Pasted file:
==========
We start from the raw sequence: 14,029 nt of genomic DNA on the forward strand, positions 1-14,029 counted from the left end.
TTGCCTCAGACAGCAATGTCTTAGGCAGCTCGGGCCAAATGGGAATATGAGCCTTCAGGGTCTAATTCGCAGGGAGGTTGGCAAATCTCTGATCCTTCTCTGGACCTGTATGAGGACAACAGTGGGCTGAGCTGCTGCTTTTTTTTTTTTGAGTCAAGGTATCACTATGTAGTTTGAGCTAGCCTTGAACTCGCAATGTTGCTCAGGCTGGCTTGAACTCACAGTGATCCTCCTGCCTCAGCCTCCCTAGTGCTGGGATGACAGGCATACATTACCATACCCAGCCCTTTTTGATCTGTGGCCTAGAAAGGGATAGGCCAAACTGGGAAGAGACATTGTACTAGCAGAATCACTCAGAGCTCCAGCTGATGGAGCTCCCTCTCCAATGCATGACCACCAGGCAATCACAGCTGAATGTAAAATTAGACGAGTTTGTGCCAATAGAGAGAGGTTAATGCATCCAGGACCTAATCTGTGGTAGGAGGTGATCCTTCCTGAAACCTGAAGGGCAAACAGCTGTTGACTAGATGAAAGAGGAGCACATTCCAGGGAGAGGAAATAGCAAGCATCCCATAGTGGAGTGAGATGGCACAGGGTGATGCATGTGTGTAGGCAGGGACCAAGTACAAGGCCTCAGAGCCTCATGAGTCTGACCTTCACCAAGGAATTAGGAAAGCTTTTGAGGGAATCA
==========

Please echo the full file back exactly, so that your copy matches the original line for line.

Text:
We start from the raw sequence: 14,029 nt of genomic DNA on the forward strand, positions 1-14,029 counted from the left end.
TTGCCTCAGACAGCAATGTCTTAGGCAGCTCGGGCCAAATGGGAATATGAGCCTTCAGGGTCTAATTCGCAGGGAGGTTGGCAAATCTCTGATCCTTCTCTGGACCTGTATGAGGACAACAGTGGGCTGAGCTGCTGCTTTTTTTTTTTTGAGTCAAGGTATCACTATGTAGTTTGAGCTAGCCTTGAACTCGCAATGTTGCTCAGGCTGGCTTGAACTCACAGTGATCCTCCTGCCTCAGCCTCCCTAGTGCTGGGATGACAGGCATACATTACCATACCCAGCCCTTTTTGATCTGTGGCCTAGAAAGGGATAGGCCAAACTGGGAAGAGACATTGTACTAGCAGAATCACTCAGAGCTCCAGCTGATGGAGCTCCCTCTCCAATGCATGACCACCAGGCAATCACAGCTGAATGTAAAATTAGACGAGTTTGTGCCAATAGAGAGAGGTTAATGCATCCAGGACCTAATCTGTGGTAGGAGGTGATCCTTCCTGAAACCTGAAGGGCAAACAGCTGTTGACTAGATGAAAGAGGAGCACATTCCAGGGAGAGGAAATAGCAAGCATCCCATAGTGGAGTGAGATGGCACAGGGTGATGCATGTGTGTAGGCAGGGACCAAGTACAAGGCCTCAGAGCCTCATGAGTCTGACCTTCACCAAGGAATTAGGAAAGCTTTTGAGGGAATCA